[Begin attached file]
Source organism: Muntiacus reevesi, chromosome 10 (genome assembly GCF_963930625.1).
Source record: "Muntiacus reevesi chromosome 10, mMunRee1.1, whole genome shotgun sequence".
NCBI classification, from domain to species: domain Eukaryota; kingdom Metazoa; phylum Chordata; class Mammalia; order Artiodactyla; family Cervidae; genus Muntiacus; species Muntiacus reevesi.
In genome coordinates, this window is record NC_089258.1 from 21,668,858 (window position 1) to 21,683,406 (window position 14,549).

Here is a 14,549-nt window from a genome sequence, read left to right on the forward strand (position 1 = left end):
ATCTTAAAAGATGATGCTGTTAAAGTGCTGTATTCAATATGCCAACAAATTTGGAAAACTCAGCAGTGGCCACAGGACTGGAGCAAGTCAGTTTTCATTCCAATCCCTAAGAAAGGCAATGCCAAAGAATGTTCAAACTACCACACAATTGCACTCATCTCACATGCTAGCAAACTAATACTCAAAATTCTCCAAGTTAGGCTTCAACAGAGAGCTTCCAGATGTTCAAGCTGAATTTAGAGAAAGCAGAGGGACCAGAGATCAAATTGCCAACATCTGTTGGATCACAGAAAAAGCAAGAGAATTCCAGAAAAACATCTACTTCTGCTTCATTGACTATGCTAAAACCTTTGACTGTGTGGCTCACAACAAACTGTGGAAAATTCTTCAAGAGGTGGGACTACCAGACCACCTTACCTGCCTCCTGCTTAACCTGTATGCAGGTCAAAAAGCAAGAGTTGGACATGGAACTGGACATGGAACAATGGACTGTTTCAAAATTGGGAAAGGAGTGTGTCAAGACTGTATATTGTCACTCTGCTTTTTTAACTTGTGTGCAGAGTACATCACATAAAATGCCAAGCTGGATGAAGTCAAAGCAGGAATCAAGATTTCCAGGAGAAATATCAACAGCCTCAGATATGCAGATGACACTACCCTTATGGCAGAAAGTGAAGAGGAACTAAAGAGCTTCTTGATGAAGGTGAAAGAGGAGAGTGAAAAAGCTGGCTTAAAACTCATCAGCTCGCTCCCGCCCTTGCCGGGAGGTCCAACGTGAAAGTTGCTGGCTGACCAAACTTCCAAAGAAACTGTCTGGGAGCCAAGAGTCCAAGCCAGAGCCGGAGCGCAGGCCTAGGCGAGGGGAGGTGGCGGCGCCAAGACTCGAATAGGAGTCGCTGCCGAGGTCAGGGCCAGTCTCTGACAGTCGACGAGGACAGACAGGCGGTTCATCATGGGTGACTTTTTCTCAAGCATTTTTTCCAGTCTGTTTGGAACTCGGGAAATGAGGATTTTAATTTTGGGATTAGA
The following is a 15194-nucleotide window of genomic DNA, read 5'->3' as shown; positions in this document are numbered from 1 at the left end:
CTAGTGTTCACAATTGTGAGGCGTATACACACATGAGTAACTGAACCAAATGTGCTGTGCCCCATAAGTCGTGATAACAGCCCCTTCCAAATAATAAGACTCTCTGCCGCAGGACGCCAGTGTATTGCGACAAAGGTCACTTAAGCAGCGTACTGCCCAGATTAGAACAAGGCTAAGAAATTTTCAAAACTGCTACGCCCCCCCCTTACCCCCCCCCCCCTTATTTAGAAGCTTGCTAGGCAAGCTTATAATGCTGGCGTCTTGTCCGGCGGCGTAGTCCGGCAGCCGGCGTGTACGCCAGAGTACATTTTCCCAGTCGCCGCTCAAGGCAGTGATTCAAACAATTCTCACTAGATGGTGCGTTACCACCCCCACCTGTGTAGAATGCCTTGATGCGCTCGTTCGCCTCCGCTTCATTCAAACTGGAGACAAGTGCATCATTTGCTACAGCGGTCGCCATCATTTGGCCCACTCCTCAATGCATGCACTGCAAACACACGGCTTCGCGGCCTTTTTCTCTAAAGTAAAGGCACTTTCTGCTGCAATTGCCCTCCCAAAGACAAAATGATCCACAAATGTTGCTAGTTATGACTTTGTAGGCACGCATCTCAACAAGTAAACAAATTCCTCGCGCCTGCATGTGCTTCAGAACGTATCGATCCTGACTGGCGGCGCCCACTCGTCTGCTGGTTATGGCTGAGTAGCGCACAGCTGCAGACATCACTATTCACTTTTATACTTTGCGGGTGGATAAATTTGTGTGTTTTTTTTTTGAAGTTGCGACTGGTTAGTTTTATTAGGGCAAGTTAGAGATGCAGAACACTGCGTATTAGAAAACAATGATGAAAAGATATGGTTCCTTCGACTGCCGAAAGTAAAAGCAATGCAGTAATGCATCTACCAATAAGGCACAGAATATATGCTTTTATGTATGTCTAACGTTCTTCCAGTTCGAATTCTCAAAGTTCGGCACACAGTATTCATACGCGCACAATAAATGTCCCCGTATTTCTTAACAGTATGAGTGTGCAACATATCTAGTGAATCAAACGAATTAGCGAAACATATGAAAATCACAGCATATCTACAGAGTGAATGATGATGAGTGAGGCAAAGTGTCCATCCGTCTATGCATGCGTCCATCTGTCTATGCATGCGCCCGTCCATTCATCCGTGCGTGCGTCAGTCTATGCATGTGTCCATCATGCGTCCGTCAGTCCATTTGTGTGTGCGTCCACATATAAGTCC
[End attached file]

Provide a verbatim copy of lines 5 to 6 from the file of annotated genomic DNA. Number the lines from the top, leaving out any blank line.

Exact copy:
Here is a 14,549-nt window from a genome sequence, read left to right on the forward strand (position 1 = left end):
ATCTTAAAAGATGATGCTGTTAAAGTGCTGTATTCAATATGCCAACAAATTTGGAAAACTCAGCAGTGGCCACAGGACTGGAGCAAGTCAGTTTTCATTCCAATCCCTAAGAAAGGCAATGCCAAAGAATGTTCAAACTACCACACAATTGCACTCATCTCACATGCTAGCAAACTAATACTCAAAATTCTCCAAGTTAGGCTTCAACAGAGAGCTTCCAGATGTTCAAGCTGAATTTAGAGAAAGCAGAGGGACCAGAGATCAAATTGCCAACATCTGTTGGATCACAGAAAAAGCAAGAGAATTCCAGAAAAACATCTACTTCTGCTTCATTGACTATGCTAAAACCTTTGACTGTGTGGCTCACAACAAACTGTGGAAAATTCTTCAAGAGGTGGGACTACCAGACCACCTTACCTGCCTCCTGCTTAACCTGTATGCAGGTCAAAAAGCAAGAGTTGGACATGGAACTGGACATGGAACAATGGACTGTTTCAAAATTGGGAAAGGAGTGTGTCAAGACTGTATATTGTCACTCTGCTTTTTTAACTTGTGTGCAGAGTACATCACATAAAATGCCAAGCTGGATGAAGTCAAAGCAGGAATCAAGATTTCCAGGAGAAATATCAACAGCCTCAGATATGCAGATGACACTACCCTTATGGCAGAAAGTGAAGAGGAACTAAAGAGCTTCTTGATGAAGGTGAAAGAGGAGAGTGAAAAAGCTGGCTTAAAACTCATCAGCTCGCTCCCGCCCTTGCCGGGAGGTCCAACGTGAAAGTTGCTGGCTGACCAAACTTCCAAAGAAACTGTCTGGGAGCCAAGAGTCCAAGCCAGAGCCGGAGCGCAGGCCTAGGCGAGGGGAGGTGGCGGCGCCAAGACTCGAATAGGAGTCGCTGCCGAGGTCAGGGCCAGTCTCTGACAGTCGACGAGGACAGACAGGCGGTTCATCATGGGTGACTTTTTCTCAAGCATTTTTTCCAGTCTGTTTGGAACTCGGGAAATGAGGATTTTAATTTTGGGATTAGA